Change is inevitable when it comes to businesses and products and the same is true when it comes to exploit distribution.
After going through a series of changes, the pseudo-Darkleech campaign will continue to distribute ransomware in a robust manner in the coming year, researchers said.
Throughout last year, the campaign’s operators showed increased flexibility, as they adjusted to changes that took place in the exploit kit (EK) and ransomware landscapes, researchers at Palo Alto Networks said in a blog post.
It is all about agility and the operation was able to move to new ransomware families and new exploit kits when others went down, Palo Alto researchers said.
Successful infections by the pseudo-Darkleech campaign have generally followed a set sequence of events, the researchers said. This happens regardless of the exploit kit used or the payload delivered. The sequence is:
• Step 1: Victim host views a compromised website with malicious injected script
• Step 2: The injected script generates an HTTP request for an EK landing page
• Step 3: The EK landing page determines if the computer has any vulnerable browser-based applications
• Step 4: The EK sends an exploit for any vulnerable applications (for example, out-of-date versions of Internet Explorer or Flash player)
• Step 5: If the exploit is successful, the EK sends a payload and executes it as a background process
• Step 6: The victim’s host is infected by the malware payload
When a victim visits a compromised website with a malicious injected script, they end up redirected to an exploit kit landing page designed to fingerprint the computer to find vulnerable applications and exploit them, after which the computer ends up infected with ransomware.
The campaign abuses legitimate websites that have been compromised and injected with a script that is “a large block of heavily-obfuscated text that averaged from 12,000 to 18,000 characters in size.” In July, however, the script no longer used obfuscation but “became a straight-forward iframe” with a span value that puts it outside the viewable area of the browser’s window.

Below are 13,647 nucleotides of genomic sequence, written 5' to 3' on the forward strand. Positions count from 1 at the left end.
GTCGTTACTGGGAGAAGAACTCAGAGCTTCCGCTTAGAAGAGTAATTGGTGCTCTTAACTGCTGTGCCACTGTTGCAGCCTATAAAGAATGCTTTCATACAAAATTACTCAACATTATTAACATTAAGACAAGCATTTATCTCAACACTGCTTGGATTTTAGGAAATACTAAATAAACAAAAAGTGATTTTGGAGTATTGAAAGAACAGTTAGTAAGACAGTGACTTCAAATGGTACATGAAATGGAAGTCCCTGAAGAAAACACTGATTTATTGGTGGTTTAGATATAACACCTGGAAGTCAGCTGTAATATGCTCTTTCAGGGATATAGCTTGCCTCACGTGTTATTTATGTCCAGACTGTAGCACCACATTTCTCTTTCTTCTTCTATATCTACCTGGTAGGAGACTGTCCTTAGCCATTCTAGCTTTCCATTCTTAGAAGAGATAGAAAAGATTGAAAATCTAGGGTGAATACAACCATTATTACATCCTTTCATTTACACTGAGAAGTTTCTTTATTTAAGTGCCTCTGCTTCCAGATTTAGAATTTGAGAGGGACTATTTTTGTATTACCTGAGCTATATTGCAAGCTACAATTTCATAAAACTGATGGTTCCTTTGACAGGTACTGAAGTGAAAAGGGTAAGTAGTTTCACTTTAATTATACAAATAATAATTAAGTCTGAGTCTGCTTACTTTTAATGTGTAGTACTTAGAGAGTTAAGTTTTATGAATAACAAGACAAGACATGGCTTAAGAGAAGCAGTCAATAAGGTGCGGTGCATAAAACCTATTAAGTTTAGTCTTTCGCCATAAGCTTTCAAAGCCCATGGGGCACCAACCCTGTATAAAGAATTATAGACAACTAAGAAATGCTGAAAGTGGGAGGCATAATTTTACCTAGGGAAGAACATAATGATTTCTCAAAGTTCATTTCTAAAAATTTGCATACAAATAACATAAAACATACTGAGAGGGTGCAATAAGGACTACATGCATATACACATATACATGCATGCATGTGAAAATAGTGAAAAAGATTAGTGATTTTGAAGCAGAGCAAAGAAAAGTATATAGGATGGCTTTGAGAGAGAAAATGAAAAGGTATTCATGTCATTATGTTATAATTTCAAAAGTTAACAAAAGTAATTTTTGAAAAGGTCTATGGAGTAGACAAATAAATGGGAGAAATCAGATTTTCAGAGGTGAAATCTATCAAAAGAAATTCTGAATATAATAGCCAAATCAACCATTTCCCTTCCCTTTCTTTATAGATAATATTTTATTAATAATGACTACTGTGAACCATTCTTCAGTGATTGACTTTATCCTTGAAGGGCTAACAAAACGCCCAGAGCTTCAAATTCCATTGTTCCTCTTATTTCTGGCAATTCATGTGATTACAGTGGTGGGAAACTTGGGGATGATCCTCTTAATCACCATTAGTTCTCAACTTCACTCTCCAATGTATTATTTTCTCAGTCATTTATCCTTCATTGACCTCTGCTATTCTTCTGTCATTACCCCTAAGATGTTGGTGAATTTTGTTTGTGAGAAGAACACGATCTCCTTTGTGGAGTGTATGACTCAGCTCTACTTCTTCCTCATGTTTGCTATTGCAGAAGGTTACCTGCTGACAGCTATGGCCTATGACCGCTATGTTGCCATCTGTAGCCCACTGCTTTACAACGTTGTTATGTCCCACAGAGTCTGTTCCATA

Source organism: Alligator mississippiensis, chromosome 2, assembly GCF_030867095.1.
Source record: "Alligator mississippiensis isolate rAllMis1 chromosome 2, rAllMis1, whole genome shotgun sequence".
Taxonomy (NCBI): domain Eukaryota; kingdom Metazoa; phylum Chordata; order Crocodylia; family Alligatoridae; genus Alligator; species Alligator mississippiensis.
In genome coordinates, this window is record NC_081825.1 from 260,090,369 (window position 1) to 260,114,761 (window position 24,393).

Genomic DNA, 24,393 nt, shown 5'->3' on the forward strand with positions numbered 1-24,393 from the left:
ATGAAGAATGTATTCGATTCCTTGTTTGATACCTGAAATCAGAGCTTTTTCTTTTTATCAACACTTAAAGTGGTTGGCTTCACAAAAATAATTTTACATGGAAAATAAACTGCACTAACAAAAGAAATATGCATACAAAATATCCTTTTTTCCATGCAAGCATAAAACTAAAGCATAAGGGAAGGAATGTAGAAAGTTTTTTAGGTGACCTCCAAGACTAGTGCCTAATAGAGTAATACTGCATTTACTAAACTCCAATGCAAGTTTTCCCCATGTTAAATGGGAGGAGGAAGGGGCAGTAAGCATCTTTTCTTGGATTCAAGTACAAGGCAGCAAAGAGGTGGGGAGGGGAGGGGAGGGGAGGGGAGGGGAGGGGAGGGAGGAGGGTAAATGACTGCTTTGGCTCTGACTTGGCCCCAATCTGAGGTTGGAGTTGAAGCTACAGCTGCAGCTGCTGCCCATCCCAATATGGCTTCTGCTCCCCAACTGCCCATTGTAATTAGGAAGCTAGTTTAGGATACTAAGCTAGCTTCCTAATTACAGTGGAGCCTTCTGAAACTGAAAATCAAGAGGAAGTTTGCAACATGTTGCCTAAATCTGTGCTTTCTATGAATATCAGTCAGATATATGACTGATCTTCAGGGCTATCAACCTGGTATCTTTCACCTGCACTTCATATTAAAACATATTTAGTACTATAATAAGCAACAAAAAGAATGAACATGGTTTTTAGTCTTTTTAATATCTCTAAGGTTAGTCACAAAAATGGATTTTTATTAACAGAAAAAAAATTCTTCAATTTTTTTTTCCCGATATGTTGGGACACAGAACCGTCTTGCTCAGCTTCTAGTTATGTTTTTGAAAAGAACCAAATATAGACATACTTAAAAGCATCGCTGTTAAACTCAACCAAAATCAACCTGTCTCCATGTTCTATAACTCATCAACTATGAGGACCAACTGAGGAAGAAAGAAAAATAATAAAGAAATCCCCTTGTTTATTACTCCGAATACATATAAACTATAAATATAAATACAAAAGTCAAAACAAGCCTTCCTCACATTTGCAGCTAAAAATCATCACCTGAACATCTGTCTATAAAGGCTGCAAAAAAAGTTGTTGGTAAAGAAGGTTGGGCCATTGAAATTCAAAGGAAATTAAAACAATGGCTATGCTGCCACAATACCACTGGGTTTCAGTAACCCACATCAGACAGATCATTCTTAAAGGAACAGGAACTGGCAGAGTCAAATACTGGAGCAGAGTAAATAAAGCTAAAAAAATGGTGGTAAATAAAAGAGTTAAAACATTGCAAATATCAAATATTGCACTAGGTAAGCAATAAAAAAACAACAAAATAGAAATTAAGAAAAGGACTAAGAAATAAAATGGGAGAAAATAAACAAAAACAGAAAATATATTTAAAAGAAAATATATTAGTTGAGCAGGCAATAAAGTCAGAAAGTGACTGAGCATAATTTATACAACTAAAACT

In some instances, the pseudo-Darkleech campaign used a redirection gate between the compromised website and the EK landing page, but Palo Alto researchers said the cases where the injected script leads directly to the EK landing page are more frequent.
By October 2016, pseudo-Darkleech switched to distributing Cerber ransomware, and it has continued sending Cerber as of early December 2016, Palo Alto researchers said.
The following is a summary of EKs and payloads used by the pseudo-Darkleech campaign in 2016:
• Jan 2016: Angler EK to deliver CryptoWall ransomware
• Feb 2016: Angler EK to deliver TeslaCrypt ransomware
• Apr 2016: Angler EK to deliver CryptXXX ransomware
• Jun 2016: Neutrino EK to deliver CryptXXX ransomware
• Aug 2016: Neutrino EK to deliver CrypMIC ransomware
• Sep 2016: Rig EK to deliver CrypMIC ransomware
• Oct 2016: Rig EK to deliver Cerber ransomware
What these changes revealed was the pseudo-Darkleech operator’s ability to quickly adapt to major threat landscape changes to ensure they continue to be relevant and to keep the attack levels high, the researchers said.